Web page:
To say that Chicago is a city plagued by violence would be an understatement. Furthermore, to say that Northwestern students don’t all know about the mass amounts of violence, specifically perpetrated by firearms, that take place in our beautiful city would also be trite.
It’s no secret Chicago has an extremely high rate of gun-related homicides; 42 people were murdered last month alone. It’s also no secret the city is too frequently wracked with death despite attempts to curb violence, particularly as gun control has taken center stage in the aftermath of the Sandy Hook shooting.
On Feb. 4, 500 people attended the funeral of 33-year old Ronnie Chambers, who was shot Jan. 26. He is the fourth child his mother Shirley Chambers has lost to gun violence in Chicago. In the 1990s, Chambers lost her first child to gunfire, and then again in 2000, her son and daughter were shot and killed within months of each other. This small snapshot, this microcosm of tragedy, is what hundreds of families suffer on a yearly basis, just miles from our campus.
We, as a population at NU and as an age demographic, are highly unaware of the amount of violence taking place in Chicago. The term “unaware” is one that is thrown around pretty loosely at this school — and on college campuses in general. People constantly accuse others of being unaware, whether it’s about genocide, war, the economy, ethnic conflict or global food shortages. We care so much that we are always scrambling to educate ourselves about every single nuance of every issue out there, and yet our ability to follow through on that information is disappointing, sometimes bordering on complacency.
The bubble that we live in is hindering. Evanston, for all intents and purposes, is probably one of the most upscale college towns in this country. It’s practically laughable, but the town, particularly the parts where students live, should be on posters next to big, bold block letters touting “gentrification” in all its glory.
I’m not saying there’s anything wrong with that. Gentrification has opened doors for urban renewal in neighborhoods across our country — allowing for growth, reduction in crime, and a new character to blossom in many neighborhoods that previously struggled. However, there’s something just a little bit perverse in the fact that we are going to school just fifteen miles or one hour’s ride on the El away from a city where murders happen on a daily basis, and no one’s talking about it.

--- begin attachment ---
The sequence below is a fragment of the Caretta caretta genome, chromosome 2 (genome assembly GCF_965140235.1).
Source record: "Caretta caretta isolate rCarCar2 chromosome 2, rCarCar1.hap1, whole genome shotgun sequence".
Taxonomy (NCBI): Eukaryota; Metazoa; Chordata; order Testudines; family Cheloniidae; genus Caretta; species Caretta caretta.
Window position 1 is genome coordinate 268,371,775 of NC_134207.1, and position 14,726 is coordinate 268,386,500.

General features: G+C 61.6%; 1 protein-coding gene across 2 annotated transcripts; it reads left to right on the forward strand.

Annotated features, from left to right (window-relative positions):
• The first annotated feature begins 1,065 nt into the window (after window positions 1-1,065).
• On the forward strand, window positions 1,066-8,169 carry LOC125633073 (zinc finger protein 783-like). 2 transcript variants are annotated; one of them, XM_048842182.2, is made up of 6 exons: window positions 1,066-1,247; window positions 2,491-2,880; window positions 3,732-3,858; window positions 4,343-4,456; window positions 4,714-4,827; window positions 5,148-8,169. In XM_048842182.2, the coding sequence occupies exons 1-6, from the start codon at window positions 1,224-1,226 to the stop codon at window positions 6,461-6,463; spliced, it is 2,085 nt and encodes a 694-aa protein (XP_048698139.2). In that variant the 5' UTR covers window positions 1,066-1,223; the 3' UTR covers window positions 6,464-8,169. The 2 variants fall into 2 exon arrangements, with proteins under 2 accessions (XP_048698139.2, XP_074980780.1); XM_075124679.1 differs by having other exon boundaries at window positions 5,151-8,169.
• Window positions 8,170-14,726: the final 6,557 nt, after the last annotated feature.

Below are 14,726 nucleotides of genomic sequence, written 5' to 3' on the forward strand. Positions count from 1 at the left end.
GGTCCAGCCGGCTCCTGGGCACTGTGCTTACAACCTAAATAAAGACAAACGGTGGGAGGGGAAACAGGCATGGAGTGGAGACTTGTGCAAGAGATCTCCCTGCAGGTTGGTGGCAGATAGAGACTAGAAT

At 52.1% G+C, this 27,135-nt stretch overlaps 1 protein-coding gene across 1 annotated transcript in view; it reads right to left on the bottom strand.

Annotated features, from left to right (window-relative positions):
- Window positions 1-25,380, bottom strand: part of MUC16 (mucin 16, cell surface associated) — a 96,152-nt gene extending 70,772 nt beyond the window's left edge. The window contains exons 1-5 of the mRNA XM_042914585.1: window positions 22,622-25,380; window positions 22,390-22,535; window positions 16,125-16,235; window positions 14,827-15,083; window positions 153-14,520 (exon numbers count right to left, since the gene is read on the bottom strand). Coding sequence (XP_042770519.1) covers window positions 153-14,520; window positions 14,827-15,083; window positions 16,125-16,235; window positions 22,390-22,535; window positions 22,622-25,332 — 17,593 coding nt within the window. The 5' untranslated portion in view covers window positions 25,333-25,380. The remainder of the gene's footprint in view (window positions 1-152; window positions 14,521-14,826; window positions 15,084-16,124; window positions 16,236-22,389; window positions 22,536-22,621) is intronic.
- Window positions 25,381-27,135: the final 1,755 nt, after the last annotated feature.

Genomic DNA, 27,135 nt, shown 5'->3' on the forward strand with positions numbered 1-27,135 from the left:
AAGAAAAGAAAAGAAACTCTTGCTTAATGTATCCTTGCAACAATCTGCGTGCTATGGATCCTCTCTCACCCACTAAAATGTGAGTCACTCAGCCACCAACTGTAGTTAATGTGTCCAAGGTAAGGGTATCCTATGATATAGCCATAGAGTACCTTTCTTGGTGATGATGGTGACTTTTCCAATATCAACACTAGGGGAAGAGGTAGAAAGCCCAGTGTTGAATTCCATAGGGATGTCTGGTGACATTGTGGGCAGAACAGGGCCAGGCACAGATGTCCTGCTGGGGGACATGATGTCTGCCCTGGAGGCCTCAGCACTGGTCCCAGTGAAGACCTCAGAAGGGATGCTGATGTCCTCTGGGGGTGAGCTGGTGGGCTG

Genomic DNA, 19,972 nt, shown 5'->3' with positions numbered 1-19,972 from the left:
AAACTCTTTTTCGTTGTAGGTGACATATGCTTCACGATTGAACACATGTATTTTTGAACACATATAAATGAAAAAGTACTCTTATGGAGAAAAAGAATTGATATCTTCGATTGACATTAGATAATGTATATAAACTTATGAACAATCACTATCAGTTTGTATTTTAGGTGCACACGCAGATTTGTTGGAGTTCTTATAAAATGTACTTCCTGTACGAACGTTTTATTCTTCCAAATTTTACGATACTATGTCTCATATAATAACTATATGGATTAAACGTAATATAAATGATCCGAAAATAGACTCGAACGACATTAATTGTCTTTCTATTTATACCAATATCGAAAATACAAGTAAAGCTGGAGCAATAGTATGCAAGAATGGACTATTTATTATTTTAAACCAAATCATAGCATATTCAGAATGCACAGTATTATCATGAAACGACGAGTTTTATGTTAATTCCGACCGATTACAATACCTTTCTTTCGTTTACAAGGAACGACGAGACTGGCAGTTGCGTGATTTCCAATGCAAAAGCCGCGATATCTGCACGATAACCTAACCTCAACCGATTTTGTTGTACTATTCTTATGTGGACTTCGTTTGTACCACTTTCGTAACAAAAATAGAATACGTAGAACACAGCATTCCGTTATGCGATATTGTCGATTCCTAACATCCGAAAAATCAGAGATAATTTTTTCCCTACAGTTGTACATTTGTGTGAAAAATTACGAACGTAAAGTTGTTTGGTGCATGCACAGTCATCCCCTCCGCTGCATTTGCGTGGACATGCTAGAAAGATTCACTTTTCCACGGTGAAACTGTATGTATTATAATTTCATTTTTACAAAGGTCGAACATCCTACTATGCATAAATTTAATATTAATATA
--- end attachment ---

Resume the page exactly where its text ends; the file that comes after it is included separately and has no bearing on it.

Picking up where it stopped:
As students, we are involved with our own lives, but at the same time, we live and breathe activism. Students are always advocating for some cause or another. The amount of fiery passion that Wildcats put behind everything they do is something I find admirable about our student body and is one of the reasons that I am proud to be an NU student. That said, it is amazing to me that there isn’t more being done by our normally impassioned student body to fight against a problem that is far too disturbingly chronic and prevalent in our own backyard.
I know that we’re just students, and gun violence isn’t really something we can tackle on our own. President Barack Obama himself is having trouble figuring out a solution, and he has a whole lot more power at his disposal than we do. I just wish there were more of a dialogue occurring on our campus. We go to school on the periphery of a booming urban center that provides a wealth of resources, but it also has a dangerous underbelly I think we try far too hard to ignore. Just because we think we’re safe from gun violence in Evanston doesn’t mean we should be comfortable with it a few miles down the road.